*** Editorial Corner ***
In this study we report on morphological and rheological characterization of multi-walled carbon nanotube (MWNT)-polycarbonate composites produced by injection molding. The main focus is to carry out nonlinear viscoelastic experiments that allow following the structural rearrangements of carbon nanotubes in the polycarbonate melt. Small angle X-ray scattering reveals only a slight orientation of MWNTs in the as-received samples, i.e. after application of extremely high shear rates. Thus, the main structural effect observed during the stress growth experiment is the breakage of MWNT agglomerates. To study this effect in detail a flocculation experiment, in which the sample undergoes oscillatory deformation first at a small strain amplitude in the linear regime succeeded by higher amplitudes in the nonlinear regime, has been carried out. The agglomeration process manifests itself in an increase of the storage and loss moduli in the linear regime, whereas the deagglomeration process does vice versa. The corresponding effects can be described in the frame of a superposition approach that takes into account the stress contribution of the polycarbonate matrix, the hydrodynamic reinforcement due to embedded nanotubes and the viscoelastic stress due to the presence of a MWNT-network.
In this paper, pristine and oxidized multi-walled carbon nanotube (MWCNT)/poly(vinylidene fluoride) (PVDF) composites were prepared and the temperature dependence of some electrical properties of these composites were studied. It is found that the transition temperature (Tt), from positive temperature coefficient (PTC) to negative temperature coefficient (NTC) effect, of the oxidized MWCNT/PVDF composites shifted to a higher temperature. The shift of the Tt of the oxidized MWCNT/PVDF composites can be attributed to the chemical functionalization of the MWCNTs. The dielectric constants of these composites are enhanced remarkably, which can be understood by the interfacial polarization effect. The largest dielectric constant of 3600 is obtained in the composite with about 8 vol% oxidized MWCNTs at 1 kHz. The dielectric constants of these composites increase firstly and then decrease with increasing temperature. However, when the temperature reaches a higher value, the dielectric constants increase again with increasing temperature. The ‘wave’ phenomenon of the temperature dependence of the dielectric constants can be understood by the temperature dependence of the interfacial polarization.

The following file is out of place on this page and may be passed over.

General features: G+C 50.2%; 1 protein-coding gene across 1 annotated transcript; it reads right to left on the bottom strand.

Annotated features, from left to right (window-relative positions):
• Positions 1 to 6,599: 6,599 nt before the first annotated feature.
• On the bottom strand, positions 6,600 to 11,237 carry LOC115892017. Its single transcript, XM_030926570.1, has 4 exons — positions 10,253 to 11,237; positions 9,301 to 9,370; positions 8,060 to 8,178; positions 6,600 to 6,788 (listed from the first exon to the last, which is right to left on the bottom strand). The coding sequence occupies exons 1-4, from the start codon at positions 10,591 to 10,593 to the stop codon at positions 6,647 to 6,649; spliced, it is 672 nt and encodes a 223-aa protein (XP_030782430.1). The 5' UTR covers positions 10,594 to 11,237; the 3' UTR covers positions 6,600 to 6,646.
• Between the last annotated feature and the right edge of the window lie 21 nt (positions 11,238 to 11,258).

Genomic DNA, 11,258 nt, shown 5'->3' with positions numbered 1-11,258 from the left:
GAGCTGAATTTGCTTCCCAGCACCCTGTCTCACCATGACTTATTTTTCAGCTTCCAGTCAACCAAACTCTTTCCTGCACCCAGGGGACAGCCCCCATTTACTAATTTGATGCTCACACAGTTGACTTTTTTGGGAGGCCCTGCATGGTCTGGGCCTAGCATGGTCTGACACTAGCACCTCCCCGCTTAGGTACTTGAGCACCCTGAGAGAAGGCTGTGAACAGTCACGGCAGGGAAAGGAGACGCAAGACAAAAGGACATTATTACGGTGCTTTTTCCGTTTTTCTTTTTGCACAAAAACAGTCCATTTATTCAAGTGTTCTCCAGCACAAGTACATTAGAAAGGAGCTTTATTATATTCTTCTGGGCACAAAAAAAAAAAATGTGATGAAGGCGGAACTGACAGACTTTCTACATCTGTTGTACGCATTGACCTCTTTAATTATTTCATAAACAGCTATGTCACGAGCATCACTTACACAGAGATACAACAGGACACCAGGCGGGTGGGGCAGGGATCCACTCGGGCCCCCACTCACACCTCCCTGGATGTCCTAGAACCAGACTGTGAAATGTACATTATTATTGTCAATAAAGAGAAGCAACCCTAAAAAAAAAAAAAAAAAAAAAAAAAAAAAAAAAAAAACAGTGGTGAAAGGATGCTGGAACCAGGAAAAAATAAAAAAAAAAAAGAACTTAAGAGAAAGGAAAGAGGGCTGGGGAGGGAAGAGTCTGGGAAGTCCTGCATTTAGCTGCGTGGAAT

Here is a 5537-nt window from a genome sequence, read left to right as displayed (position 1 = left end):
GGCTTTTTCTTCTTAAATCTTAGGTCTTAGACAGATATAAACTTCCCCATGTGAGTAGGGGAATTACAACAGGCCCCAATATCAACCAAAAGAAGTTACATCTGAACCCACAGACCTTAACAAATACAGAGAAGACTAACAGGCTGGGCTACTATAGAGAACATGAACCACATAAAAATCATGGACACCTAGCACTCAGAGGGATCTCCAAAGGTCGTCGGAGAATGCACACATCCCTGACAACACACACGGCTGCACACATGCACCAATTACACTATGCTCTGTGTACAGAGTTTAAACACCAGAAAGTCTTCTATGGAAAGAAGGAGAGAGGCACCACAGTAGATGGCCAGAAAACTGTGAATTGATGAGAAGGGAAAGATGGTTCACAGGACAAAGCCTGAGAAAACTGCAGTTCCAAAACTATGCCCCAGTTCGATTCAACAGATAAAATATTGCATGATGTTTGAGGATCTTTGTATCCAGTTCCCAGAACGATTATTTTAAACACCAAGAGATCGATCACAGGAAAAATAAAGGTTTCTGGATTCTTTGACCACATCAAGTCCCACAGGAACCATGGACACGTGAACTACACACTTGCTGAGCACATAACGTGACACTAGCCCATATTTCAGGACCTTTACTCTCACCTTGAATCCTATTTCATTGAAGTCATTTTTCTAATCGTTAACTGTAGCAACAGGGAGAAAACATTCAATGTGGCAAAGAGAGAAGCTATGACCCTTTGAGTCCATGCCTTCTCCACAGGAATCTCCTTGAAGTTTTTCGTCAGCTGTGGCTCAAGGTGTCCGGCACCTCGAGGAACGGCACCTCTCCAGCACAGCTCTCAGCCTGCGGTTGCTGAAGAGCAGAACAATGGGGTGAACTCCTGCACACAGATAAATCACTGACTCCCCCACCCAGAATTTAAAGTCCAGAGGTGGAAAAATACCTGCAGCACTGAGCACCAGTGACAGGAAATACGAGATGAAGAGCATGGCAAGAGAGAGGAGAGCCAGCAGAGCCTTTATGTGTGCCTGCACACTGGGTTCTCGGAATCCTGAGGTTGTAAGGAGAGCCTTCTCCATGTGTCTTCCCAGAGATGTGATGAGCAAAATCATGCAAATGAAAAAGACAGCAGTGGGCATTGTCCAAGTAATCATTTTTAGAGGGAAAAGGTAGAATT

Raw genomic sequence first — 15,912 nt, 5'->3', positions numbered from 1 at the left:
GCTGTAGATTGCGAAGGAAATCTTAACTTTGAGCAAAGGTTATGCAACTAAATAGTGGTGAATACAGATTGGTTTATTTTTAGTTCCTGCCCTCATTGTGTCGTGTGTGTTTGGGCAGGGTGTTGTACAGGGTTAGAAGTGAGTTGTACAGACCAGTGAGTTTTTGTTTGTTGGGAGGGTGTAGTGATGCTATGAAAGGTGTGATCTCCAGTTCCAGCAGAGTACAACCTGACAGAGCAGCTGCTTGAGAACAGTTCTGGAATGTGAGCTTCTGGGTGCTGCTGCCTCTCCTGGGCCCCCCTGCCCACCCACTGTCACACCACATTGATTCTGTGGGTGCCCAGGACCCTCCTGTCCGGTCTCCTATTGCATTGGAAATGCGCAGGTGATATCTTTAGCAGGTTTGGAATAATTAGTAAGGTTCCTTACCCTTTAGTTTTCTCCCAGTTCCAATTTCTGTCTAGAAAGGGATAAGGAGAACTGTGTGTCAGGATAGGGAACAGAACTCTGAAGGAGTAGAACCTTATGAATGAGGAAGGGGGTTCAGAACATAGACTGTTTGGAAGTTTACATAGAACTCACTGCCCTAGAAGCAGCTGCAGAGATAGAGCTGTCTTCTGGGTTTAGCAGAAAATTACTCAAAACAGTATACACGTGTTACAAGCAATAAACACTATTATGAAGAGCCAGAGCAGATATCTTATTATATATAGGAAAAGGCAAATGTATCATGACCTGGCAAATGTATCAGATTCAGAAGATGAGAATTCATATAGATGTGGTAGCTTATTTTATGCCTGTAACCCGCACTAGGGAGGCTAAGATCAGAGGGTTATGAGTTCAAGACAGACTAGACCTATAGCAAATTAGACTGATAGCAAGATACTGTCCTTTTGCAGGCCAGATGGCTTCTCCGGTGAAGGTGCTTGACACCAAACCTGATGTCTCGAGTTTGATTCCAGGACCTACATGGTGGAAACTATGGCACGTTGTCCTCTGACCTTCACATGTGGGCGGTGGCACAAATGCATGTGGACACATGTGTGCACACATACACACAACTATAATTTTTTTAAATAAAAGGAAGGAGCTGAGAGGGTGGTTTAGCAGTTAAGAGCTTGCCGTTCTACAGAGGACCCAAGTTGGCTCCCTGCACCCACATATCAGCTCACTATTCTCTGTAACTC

Cationic, hydrophobically associating polyacrylamide (PDA) was synthesized via the inverse miniemulsion polymerization in the presence of template. Dimethyloctane(2- acrylamidopropyl)ammoniumbromide (DOAB) was synthesized via quaternization reaction and used as the hydrophobic monomer. Polyacrylic acid (PAA) was used as template for the oppositely charged DOAB. The distribution of DOAB in the inverse miniemulsion and the solution viscosity behaviors of PDA were investigated. The results showed that the complexes of DOAB and PAA were located not only at the interface of the inverse miniemulsion droplets and oil phase but also in the interior of inverse miniemulsion droplets. PDA prepared with template exhibited remarkable enhancement of solution viscosity (thickening ability). And the optimal thickening ability was obtained when the aqueous phase pH was 6.5 and the ratio of DOAB to PAA was 1. The thickening ability of PDA was improved with increasing DOAB content. PDA prepared with template showed stronger association ability than that prepared without template for its longer hydrophobic block structure, which was further supported by the plots of fluorescence spectra.
This paper describes the curing behaviours, thermal properties and flame-resistance of a novel halogen-free epoxy hybrid thermoset, prepared by the curing reaction of hexakis (methoxymethyl) melamine (HMMM), a phosphorouscontaining epoxy resin (EPN-D) with 9, 10-dihydro-9-oxa-10-phosphaphenanthrene 10-oxide (DOPO) group and phenol formaldehyde novolac (n-PF). The resultant thermosets showed high glass-transition temperatures (Tg, 123–147°C) as determined by thermal mechanical analysis (TMA), excellent thermal stability with high 5 wt% decomposition temperatures (Td,5% ≥308°C) and high char yields (Yc ≥39.4 wt%) from the thermogravimetric analysis (TGA). All the cured EPND/ HMMM/n-PF hybrid resins achieved the UL 94 V-0 grade with high limited oxygen indices (LOI > 45.7). It is found that phosphorous and nitrogen elements in the cured EPN-D/HMMM/n-PF hybrid resins had a positive synergistic effect on the improvement of the flame retardancy.